Environment. Social. Governance. The pillars of value for the modern organisation.
The muted murmur of conversation that’s surrounded the concept of ESG (environment, social and governance) since the term was coined in the mid 2000’s has risen to a roar. Environmental good practice, people and social investment, and good corporate oversight, are now considered essential for sustainable business and metrics by which an organisation is measured. Far from a trendy idea or a box ticking exercise, ESG delivers measurable and quantifiable value to organisations that are paying attention.
1. Good ESG management delivers top line growth
ESG has the potential to drive growth because the rigorous governance principles and focus on people practices open up new markets and allow for richer engagement with existing markets. There’s plenty of research from leading companies that points to the success of a good ESG strategy, and one of the overarching themes is its ability to deliver top line growth for organisations that are committed to its application.
Those companies that pay attention to ESG are also likely to see tangible returns on that investment from a consumer and market perspective. Unilever’s Sunlight brand grew considerably in markets that have limited water resources due to its water saving capabilities, and there are numerous success stories following in their socially and environmentally aware footsteps.
2. Improved regulatory stance
With an ongoing focus on good governance practices and processes, organisations that place ESG at the top of their To Do list are likely to lead when it comes to compliance with legal and regulatory frameworks. Good internal governance is often aligned with government and industry governance and this further protects the company from unexpected risk or reputational harm. In some industries such as finance, healthcare and mining, regulatory controls are rigid and complex. By embedding good governance into the fabric of the company, organisations are better placed to navigate these landscapes and remain ahead of the curve.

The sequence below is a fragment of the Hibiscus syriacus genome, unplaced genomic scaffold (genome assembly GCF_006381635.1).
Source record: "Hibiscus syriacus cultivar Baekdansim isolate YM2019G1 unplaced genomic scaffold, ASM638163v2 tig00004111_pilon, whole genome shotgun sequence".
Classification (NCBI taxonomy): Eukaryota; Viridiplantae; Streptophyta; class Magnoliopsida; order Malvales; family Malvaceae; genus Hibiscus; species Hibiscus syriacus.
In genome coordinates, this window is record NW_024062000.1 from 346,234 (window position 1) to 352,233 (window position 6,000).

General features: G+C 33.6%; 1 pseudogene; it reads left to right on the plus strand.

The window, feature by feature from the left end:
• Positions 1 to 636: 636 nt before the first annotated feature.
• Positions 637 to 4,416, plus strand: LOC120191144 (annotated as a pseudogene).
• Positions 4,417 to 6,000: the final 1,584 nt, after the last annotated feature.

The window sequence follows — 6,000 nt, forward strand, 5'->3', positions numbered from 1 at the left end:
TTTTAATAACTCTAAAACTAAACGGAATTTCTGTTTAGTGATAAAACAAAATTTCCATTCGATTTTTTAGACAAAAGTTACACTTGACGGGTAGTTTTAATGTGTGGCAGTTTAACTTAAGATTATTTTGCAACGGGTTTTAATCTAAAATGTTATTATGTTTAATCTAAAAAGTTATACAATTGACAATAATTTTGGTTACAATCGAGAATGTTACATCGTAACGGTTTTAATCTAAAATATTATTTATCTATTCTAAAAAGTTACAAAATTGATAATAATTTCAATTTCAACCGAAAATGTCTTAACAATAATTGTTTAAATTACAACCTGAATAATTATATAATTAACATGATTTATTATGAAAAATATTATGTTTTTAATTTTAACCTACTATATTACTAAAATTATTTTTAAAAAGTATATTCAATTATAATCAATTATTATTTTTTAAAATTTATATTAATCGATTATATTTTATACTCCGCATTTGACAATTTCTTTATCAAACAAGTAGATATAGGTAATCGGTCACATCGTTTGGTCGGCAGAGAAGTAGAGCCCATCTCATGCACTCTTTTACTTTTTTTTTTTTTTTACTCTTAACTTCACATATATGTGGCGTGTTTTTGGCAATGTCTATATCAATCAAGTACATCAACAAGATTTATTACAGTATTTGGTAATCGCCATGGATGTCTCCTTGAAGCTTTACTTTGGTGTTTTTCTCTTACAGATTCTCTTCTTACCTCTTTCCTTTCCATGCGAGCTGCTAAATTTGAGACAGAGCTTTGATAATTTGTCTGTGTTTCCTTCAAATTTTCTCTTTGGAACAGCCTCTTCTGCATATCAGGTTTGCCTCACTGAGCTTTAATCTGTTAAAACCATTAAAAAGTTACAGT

3. Transparency and reputational gain
There is a lot to be said for a good reputation. A company that stands out as ethical and transparent, following good governance, employee practices and environmental awareness, is going to stand out in the crowd. While many companies are making great strides in their ESG platforms, most are still struggling with the idea that social good equals profit and market share. Consumers and investors are tired of ethical surprises and are far more likely to put their money where the ESG is.
4. Improvements in spend and cost
Using the principles embedded in ESG management, companies can improve how they manage their resources and their investment into more sustainable business solutions. These practices have the knock-on benefit of reducing spend due to visibility and more coherent control over process and expense. There’s a growing list of global companies that are proving, in their profits and bottom-line benefits, how ESG can change their spend and the costs of running their business.
Whether it’s the consumer voting with their wallet and their feet, the investor defining value by ESG principles, or the employees that walk in the doors every day, people determine the success of an organisation. Poor people practices, high staff turnover, limited transparency, unpleasant work ethics and toxic work cultures contribute to high staff turnover and reduced access to skilled talent. People don’t want to work in unpleasant places and the red flags that used to be hidden behind big pay slips and glossy office buildings are now very visible. If a business manages ESG, it has the attention of the right people.